Future Ecologies is refreshingly West Coast and British Columbia-based; however, at the same time, it hosts key experts to comment on environmental phenomena all over the world. In keeping with the polished, well-researched aesthetic of NPR podcasts we’ve come to know and love, Future Ecologies can also be seen as part of the emerging genre of scholarly podcasting (Below the Radar 2020). In addition to a substantive bibliography of academic sources for each episode, the podcast features research notes, credits, and full transcripts. The hosts certainly experiment with formatting options, including more and less formal elements such as banter, point-of-view storytelling, sonic poetry, sound art, and even ASMR. According to both Berry (2015) and McHugh (2016), podcasting differs from radio in that it produces captive localized audiences who are actively seeking the content presented rather than passively “listening in” (Lacey 2013) to a media stream. This is where the podcast format has me concerned about accessibility to a younger, less patient audience.
The similarities to Radiolab, I would argue, actually detract from Future Ecologies’ mission: the banter and sound-effect gimmicks feel strained at times and, most important, the length of each episode almost entirely precludes Gen Z listenership. While the complexity of each topic undoubtedly deserves an hour, those who need this message the most would benefit from a more compact format. After all, the future citizens and designers of our world have to internalize that science and technology are political entities that continue to frame and enclose the environment. And they have to understand that resistance has to come from within a relational model, from a place that enables a richer understanding of the natural world.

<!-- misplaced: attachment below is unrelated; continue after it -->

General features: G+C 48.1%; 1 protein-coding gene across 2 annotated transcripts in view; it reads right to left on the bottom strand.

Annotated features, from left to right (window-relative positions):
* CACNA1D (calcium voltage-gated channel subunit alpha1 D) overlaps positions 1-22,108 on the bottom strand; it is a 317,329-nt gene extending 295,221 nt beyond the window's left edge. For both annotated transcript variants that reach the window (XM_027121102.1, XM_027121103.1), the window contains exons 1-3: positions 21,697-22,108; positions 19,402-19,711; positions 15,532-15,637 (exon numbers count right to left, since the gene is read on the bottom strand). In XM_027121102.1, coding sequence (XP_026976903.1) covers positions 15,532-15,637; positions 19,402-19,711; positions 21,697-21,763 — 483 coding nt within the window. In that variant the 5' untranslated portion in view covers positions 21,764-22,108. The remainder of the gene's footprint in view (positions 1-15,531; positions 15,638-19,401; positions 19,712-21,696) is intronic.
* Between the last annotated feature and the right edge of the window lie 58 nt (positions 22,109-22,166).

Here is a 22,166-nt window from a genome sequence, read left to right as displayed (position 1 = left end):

Below the Radar. 2020. Podcasting as scholarship – with guest Hannah McGregor. 8
Berry, R. 2015. “A Golden Age of Podcasting? Evaluating Serial in the Context of Podcast
Histories.” Journal of Radio and Audio Media 22, no. 2: 170–78.
Lacey, K. 2013. Listening Publics. Cambridge, UK: Polity Press.
McHugh, S. 2016. “How Podcasting Is Changing the Audio Storytelling Genre.” The Radio
Journal: International Studies in Broadcast and Audio Media 14, no. 1: 65–82.
Radiolab. 2002–. USA: Jad Abumbrad and Robert Krulwich, WNYC Studios. www.radiolab.org.
Future Ecologies, 2021